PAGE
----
In a paper late last month, the Director of the ANUs Center for Sustainable Energy Systems Andrew Blakers presented the calculations behind his assertion of Australian retail grid parity.
While Australia is a big country and the irradiation levels vary, Blakers told pv magazine that in general, "Australia in a sunny place" and he is confident that the cost of electricity produced by photovoltaics has fallen below that of electricity from conventional sources. In very sunny cities, like Darwin in the north and Perth in the west, according to the ANU researcher, the price of photovoltaic electricity is considerably below fossil-fuel-produced power.
The Australian PV Association also believes that grid parity has been reached, if the price of electrical grid costs is factored into the equation.
The majority of electricity in Australia is supplied by cheap, readily available coal and Muriel Watt from Australian PV Association described the arrival of PV grid parity on the Australian Broadcasting Corporation as contrasting with conventional coal-produced power. "If you add what you need to do to bring the coal fired electricity to where you want to use it. So it's coal plus the network."
Both Watt and researcher Blakers agree that in light of rapidly rising Australian electricity prices and falling photovoltaic module prices there is little chance of the trend reversing.
The carbon-price legislation that Blakers uses, as an additional cost in his equations, is currently before the Australian Parliament and is expected to pass in the next few months. While it has been keenly debated in public and is opposed by the opposition parties, Blakers says once in place it would be difficult to unwind.
In the previous months, state and territory governments have been rushing to wind-up their feed-in tariff (FIT) programs in light of impending grid parity. While some in the PV industry have lamented the moves and criticized their sudden nature, both Blakers and PV Association are arguing for 1:1 metering as apposed to FITs.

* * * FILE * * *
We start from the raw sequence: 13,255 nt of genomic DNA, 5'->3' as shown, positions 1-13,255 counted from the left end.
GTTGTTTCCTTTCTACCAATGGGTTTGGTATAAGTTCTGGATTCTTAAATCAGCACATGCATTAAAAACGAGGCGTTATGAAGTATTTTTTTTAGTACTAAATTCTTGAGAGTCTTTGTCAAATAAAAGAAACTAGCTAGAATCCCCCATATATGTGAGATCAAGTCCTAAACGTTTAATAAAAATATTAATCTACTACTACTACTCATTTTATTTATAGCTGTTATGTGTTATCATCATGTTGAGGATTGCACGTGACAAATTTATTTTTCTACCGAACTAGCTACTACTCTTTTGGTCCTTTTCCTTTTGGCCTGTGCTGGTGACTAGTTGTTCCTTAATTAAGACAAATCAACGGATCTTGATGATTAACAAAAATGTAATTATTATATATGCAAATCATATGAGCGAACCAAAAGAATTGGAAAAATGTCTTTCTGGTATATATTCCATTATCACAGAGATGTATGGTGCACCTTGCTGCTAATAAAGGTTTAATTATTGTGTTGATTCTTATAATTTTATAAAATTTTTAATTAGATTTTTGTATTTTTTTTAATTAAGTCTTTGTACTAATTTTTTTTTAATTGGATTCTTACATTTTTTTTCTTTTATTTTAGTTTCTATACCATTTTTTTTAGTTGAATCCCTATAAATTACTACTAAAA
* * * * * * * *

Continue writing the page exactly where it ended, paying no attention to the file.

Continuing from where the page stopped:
Meaning that PV power producers receive the retail rate for their production the electrical meter runs the same rate forward as it does backwards Blakers said 1:1 metering is a more sustainable way forward for Australian PV.
"The sooner we get rid of FITs the better," Blakers told pv magazine, "we have not needed FITs for several years now. Some of these FITs were set at absurdly generous levels and that brought the general concept into considerable disrepute."
Singling out the populous state of New South Wales FIT program as being particularly generous; Blakers believes that net metering will still result in major gains for households or businesses with PV installations. "In some places, Adelaide, Perth, Darwin, Alice Springs, Brisbane, we have the PV cost now being in the range of 60 to 80 percent of the retail tariff."
The PV Assocation argues for 1:1 metering in its submission to the NSW Governments FIT review.
Bakers grid-parity calculations factor in an eight percent discount rate, meaning grid parity has occurred even when the upfront money needed for a PV installation is borrowed from a bank.
In this environment, it is no surprise that PV installed capacity is growing at healthy rates in Australia. Blakers said that he expects up to 700 MW of capacity to be installed nationwide in 2011.
In the Novemeber Edition of pv magazine, a feature article will look at the Australian photovoltaic market, industry and research environment.
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